He observed that while most other civilizations followed the path of growth to empire and then to inevitable decay, Western Civilization has differed in that it has "gone to the brink" of empire multiple times only to shift itself back into expansion. He draws the following periods for Western Civilization:

  1. Mixture (370-750 AD) Grecoroman + Christianity + "Barbarian"
  2. Gestation (750-970)
  3. Expansion (970-1270) Feudal system, guild economics
  4. Conflict (1270-1440) Hundred Years' War and economic institutionalism
  5. Expansion II (1440-1650) Renaissance, commercial capitalism
  6. Conflict II - (1650-1730) Imperialist wars, class conflict
  7. Expansion III - (1730-1890) Industrial revolution, financial capitalism
  8. Conflict III - (1890-??)

He ends his book leaving #8/9 an open question:

At the present time it is too early to judge if the present crisis of Western civilization will resolve itself into a new, fourth Age of Expansion, or will continue through an Age of Conflict to a universal empire and ultimately to decay and invasion.

I think Quigley's treatment of the 20th century is a bit weak; he was in the midst of it when he wrote his book, and of course could not see the outcomes of the things he worried about. However, to carry his thinking forward we might complete the table with:

8 Conflict III - (1890-1945) World Wars
9 Expansion IV - (1945-?) Information revolution, globalist capitalism

Quigley's definition of a Stage of Expansion are (a) increased production of goods; (b) increase in population; (c) increase in geographical extent through exploration and colonization; (d) increase in knowledge. I think we can safely say the 2nd half of the 20th century has fulfilled all of these (with space exploration sort of satisfying (c)).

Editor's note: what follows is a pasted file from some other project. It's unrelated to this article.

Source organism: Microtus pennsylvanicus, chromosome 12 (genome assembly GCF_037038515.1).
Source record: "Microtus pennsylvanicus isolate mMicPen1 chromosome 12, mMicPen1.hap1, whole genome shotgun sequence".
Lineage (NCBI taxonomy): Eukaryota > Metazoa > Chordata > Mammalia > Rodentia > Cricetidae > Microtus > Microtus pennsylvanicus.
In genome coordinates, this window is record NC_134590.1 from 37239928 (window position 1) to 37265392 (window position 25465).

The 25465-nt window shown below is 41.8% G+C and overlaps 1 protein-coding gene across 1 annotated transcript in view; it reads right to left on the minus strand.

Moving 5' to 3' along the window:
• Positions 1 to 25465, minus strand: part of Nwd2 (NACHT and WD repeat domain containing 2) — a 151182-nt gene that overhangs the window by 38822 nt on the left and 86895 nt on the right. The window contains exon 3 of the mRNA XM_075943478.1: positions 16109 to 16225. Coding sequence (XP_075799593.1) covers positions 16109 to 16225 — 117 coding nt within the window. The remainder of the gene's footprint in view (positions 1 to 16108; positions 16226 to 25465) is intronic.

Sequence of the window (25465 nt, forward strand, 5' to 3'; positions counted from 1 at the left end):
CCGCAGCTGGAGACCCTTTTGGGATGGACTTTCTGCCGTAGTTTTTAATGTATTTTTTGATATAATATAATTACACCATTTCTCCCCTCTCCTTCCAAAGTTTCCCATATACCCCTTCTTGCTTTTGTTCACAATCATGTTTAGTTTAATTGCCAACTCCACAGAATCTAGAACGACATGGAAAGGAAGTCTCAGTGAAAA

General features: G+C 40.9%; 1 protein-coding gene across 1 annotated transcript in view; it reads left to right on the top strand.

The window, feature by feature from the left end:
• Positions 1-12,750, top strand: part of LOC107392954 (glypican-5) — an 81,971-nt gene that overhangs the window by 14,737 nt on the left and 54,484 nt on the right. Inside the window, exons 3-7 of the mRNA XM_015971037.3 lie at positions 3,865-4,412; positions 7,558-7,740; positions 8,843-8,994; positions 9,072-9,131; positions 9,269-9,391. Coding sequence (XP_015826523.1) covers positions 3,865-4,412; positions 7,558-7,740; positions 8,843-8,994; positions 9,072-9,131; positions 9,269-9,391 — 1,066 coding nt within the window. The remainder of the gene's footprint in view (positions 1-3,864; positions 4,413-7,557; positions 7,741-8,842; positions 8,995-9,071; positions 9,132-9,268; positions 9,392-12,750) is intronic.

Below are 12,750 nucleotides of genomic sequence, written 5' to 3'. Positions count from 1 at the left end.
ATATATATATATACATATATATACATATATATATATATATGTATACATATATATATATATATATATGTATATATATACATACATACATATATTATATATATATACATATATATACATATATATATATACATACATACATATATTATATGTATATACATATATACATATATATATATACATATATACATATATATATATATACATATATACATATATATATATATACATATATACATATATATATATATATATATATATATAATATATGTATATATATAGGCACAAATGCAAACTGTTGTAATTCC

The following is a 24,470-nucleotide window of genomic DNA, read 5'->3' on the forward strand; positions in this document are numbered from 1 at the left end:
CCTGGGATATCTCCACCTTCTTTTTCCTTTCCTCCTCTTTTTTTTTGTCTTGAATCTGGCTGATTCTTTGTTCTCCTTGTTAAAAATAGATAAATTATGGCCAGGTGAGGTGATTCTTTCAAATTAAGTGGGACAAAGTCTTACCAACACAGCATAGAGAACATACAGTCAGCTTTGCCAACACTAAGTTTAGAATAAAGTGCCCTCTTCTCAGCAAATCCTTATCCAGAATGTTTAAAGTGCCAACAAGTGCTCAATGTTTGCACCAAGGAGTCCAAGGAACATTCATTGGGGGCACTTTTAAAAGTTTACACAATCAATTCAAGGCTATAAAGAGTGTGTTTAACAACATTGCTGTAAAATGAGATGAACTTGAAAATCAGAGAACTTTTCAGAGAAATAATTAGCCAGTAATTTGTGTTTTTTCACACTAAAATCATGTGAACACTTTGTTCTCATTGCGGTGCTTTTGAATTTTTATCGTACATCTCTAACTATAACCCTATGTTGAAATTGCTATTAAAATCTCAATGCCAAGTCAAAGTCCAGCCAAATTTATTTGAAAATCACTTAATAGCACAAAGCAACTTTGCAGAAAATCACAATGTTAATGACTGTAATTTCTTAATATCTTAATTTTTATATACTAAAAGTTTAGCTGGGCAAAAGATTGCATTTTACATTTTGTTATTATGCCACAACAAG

His alternative was that Conflict III would be followed by an Age of Universal Empire. The requirements for such a period are (a) Political domination by a single state (the USA in this case), (b) universal peace and (apparent) prosperity, (c) little economic expansion, (d) no new inventions, (e) vested interests have triumphed and waste capital building blatant monuments.

I think at the end of WWII there was a window of opportunity where the USA could potentially have taken direct control over much of Europe and East Asia, and if so we might have seen something like that. But instead it rebuilt those countries into independent democracies and allowed them to pursue their own economic growth and new inventions, and invested its peace dividend into education, the space race, various wars, creating the Internet, etc.